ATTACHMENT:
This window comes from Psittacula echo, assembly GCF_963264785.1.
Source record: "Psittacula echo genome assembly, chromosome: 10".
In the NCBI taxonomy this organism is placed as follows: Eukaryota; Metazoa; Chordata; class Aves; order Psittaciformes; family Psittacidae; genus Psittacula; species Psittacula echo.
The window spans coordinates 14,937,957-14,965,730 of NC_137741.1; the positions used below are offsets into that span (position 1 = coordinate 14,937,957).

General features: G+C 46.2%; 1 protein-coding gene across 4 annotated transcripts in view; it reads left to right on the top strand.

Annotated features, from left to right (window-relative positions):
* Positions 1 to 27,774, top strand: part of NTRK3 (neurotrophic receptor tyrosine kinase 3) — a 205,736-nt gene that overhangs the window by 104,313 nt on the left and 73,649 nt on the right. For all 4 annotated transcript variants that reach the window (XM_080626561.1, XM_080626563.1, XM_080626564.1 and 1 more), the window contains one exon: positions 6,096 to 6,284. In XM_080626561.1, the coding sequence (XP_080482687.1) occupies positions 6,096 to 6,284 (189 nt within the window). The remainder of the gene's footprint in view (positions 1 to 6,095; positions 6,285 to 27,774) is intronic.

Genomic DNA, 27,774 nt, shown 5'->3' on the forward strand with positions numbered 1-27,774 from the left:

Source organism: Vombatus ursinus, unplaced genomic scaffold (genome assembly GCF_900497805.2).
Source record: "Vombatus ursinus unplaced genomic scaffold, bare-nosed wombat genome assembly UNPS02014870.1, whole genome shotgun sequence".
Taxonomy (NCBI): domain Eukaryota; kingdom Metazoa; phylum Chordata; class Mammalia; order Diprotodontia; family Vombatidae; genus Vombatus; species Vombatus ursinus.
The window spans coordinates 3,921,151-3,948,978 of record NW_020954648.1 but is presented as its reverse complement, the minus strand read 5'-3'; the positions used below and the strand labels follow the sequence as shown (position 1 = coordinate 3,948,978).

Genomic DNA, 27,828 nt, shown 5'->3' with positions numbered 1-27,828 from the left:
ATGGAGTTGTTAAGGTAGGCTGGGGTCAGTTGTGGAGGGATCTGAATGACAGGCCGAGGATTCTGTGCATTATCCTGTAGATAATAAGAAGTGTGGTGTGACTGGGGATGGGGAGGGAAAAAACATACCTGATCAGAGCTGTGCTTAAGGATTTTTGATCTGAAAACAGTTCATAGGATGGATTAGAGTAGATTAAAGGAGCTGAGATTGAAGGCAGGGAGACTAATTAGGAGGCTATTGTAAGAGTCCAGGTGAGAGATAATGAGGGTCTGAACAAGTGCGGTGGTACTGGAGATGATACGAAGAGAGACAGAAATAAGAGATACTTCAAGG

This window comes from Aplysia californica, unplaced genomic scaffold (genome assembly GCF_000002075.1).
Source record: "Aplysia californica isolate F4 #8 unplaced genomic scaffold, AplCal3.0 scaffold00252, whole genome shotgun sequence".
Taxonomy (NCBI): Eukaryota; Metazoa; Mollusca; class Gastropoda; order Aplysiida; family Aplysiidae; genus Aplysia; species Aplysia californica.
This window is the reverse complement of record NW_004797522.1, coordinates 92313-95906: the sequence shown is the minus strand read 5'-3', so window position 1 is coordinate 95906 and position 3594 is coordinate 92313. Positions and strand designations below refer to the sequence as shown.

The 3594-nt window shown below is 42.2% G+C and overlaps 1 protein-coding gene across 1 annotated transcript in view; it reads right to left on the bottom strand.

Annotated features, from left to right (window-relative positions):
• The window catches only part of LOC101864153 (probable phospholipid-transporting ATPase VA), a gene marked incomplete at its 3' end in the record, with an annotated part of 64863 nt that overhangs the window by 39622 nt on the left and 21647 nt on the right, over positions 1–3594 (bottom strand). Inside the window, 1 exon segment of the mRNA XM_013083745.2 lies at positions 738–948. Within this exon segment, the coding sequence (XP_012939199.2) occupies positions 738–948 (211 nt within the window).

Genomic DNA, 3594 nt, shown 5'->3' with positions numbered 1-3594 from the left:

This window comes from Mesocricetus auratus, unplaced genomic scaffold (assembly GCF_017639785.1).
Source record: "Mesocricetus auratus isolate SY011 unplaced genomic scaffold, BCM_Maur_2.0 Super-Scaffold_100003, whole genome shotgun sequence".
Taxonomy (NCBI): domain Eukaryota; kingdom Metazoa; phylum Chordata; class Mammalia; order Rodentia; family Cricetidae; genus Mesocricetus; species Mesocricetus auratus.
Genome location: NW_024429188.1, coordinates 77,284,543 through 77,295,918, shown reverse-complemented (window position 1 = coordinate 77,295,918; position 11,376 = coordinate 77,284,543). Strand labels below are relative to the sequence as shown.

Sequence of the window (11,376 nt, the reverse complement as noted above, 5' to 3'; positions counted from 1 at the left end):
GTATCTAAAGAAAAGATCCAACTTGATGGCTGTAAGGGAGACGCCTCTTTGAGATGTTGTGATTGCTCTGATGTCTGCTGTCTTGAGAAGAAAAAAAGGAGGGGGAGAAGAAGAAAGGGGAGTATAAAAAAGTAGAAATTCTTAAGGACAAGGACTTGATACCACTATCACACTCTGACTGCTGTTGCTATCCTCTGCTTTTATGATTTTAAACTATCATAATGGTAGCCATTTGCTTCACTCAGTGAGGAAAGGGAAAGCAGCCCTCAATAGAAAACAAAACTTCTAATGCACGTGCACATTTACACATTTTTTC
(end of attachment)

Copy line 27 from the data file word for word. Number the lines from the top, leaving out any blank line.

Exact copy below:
Sequence of the window (11,376 nt, the reverse complement as noted above, 5' to 3'; positions counted from 1 at the left end):